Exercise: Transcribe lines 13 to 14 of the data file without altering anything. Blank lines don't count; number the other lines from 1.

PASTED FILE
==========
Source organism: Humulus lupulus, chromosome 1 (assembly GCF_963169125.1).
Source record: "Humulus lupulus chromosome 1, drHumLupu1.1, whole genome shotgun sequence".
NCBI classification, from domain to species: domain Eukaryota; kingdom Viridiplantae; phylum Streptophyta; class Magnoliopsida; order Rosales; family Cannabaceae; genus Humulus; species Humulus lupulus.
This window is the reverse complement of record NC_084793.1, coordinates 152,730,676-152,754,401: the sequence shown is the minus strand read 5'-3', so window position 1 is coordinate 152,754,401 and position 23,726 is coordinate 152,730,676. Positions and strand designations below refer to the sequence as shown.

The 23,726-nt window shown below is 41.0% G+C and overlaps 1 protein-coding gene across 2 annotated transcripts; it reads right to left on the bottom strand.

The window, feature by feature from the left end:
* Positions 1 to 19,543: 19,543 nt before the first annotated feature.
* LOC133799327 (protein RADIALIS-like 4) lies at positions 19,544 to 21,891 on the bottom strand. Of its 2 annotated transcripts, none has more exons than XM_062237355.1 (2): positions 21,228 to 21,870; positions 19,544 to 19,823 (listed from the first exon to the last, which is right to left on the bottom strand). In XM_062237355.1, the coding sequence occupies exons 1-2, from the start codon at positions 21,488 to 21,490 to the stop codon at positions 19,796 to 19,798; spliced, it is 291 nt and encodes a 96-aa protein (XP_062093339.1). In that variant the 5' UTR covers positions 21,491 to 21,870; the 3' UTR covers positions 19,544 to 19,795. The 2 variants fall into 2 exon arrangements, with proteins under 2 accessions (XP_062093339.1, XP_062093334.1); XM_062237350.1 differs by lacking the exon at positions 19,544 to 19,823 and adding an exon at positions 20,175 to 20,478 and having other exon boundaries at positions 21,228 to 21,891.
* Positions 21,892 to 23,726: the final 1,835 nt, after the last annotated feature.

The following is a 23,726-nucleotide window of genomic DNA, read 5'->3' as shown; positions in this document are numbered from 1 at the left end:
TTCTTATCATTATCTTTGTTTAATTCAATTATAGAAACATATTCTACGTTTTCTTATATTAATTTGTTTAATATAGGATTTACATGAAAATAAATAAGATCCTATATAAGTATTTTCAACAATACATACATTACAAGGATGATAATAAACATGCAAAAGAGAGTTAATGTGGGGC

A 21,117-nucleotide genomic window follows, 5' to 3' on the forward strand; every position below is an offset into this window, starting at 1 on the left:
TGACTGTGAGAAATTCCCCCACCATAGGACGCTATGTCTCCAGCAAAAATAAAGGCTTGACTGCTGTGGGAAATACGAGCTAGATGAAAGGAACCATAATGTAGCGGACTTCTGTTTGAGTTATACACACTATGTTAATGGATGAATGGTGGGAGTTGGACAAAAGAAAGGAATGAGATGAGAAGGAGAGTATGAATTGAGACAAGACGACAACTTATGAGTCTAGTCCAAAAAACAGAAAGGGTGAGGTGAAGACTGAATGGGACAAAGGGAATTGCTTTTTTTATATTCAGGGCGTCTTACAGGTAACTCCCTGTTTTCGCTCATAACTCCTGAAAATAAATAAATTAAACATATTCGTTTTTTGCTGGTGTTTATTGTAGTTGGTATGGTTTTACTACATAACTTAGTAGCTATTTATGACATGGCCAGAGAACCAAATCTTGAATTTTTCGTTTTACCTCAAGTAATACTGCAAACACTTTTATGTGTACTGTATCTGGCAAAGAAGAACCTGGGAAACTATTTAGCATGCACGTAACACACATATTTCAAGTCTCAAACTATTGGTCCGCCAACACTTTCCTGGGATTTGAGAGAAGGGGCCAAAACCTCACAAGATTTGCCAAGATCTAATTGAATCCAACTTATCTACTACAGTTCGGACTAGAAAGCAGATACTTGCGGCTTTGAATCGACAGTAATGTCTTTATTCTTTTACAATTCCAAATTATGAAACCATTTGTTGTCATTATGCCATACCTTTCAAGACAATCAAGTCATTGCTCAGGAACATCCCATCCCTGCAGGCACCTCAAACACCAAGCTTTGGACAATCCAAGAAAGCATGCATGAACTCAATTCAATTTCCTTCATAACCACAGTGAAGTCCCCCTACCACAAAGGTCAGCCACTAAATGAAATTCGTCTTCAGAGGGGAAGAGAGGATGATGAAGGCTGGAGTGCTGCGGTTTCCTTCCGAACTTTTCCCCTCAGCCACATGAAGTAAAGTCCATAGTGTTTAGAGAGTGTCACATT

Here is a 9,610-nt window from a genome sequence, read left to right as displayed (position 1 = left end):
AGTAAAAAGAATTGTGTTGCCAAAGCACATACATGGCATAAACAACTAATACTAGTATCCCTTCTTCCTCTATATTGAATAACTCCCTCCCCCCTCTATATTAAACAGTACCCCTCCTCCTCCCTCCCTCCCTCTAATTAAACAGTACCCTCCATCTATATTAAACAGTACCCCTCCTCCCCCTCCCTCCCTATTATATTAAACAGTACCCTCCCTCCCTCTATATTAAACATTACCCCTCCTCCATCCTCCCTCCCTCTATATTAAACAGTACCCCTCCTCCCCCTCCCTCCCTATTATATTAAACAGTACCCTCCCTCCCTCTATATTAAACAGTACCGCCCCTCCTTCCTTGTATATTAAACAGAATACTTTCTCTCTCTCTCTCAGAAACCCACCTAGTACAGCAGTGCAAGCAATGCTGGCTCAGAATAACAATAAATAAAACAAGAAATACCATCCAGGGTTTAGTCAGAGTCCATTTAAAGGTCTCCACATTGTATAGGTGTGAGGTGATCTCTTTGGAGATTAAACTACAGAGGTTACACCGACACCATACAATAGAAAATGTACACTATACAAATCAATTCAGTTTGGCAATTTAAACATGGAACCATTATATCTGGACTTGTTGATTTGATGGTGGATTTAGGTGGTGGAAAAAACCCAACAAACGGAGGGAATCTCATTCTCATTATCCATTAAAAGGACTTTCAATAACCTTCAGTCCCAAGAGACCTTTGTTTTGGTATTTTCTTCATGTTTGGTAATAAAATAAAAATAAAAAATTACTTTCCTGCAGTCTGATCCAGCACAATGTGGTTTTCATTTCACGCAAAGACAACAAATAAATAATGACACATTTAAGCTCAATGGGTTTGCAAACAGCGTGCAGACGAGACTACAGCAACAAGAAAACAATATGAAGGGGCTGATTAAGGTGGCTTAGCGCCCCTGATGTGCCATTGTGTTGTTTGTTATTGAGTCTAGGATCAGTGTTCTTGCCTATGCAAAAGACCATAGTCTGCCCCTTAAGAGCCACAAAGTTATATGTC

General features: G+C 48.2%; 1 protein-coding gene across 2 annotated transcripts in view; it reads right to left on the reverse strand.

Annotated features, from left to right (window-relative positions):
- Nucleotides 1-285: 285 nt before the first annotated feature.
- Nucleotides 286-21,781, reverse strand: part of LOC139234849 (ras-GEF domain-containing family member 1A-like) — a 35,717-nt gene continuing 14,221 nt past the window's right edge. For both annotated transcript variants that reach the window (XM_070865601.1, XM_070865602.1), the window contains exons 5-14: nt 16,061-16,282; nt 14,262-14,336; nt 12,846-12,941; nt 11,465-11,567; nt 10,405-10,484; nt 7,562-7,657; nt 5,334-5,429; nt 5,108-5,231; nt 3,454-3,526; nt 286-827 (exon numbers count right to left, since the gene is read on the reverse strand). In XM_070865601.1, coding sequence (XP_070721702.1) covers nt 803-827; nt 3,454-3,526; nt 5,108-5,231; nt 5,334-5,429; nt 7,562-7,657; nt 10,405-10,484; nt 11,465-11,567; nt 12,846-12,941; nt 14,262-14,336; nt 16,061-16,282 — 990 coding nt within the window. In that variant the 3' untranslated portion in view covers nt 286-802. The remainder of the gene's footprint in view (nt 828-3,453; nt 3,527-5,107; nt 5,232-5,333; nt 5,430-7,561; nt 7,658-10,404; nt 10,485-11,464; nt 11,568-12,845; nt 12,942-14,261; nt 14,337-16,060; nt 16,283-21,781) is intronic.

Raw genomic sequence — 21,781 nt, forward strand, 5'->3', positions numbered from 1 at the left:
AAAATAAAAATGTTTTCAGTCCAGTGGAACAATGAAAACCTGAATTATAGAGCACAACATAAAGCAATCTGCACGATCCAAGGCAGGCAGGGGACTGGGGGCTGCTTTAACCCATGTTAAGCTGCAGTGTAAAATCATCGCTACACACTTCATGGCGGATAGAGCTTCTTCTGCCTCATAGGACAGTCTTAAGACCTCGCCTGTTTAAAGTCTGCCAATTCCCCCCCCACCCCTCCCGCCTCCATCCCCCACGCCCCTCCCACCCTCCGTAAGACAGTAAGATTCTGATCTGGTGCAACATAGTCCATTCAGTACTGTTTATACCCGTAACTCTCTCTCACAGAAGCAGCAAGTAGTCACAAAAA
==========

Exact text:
TGACTGTGAGAAATTCCCCCACCATAGGACGCTATGTCTCCAGCAAAAATAAAGGCTTGACTGCTGTGGGAAATACGAGCTAGATGAAAGGAACCATAATGTAGCGGACTTCTGTTTGAGTTATACACACTATGTTAATGGATGAATGGTGGGAGTTGGACAAAAGAAAGGAATGAGATGAGAAGGAGAGTATGAATTGAGACAAGACGACAACTTATGAGTCTAGTCCAAAAAACAGAAAGGGTGAGGTGAAGACTGAATGGGACAAAGGGAATTGCTTTTTTTATATTCAGGGCGTCTTACAGGTAACTCCCTGTTTTCGCTCATAACTCCTGAAAATAAATAAATTAAACATATTCGTTTTTTGCTGGTGTTTATTGTAGTTGGTATGGTTTTACTACATAACTTAGTAGCTATTTATGACATGGCCAGAGAACCAAATCTTGAATTTTTCGTTTTACCTCAAGTAATACTGCAAACACTTTTATGTGTACTGTATCTGGCAAAGAAGAACCTGGGAAACTATTTAGCATGCACGTAACACACATATTTCAAGTCTCAAACTATTGGTCCGCCAACACTTTCCTGGGATTTGAGAGAAGGGGCCAAAACCTCACAAGATTTGCCAAGATCTAATTGAATCCAACTTATCTACTACAGTTCGGACTAGAAAGCAGATACTTGCGGCTTTGAATCGACAGTAATGTCTTTATTCTTTTACAATTCCAAATTATGAAACCATTTGTTGTCATTATGCCATACCTTTCAAGACAATCAAGTCATTGCTCAGGAACATCCCATCCCTGCAGGCACCTCAAACACCAAGCTTTGGACAATCCAAGAAAGCATGCATGAACTCAATTCAATTTCCTTCATAACCACAGTGAAGTCCCCCTACCACAAAGGTCAGCCACTAAATGAAATTCGTCTTCAGAGGGGAAGAGAGGATGATGAAGGCTGGAGTGCTGCGGTTTCCTTCCGAACTTTTCCCCTCAGCCACATGAAGTAAAGTCCATAGTGTTTAGAGAGTGTCACATT

Here is a 9,610-nt window from a genome sequence, read left to right as displayed (position 1 = left end):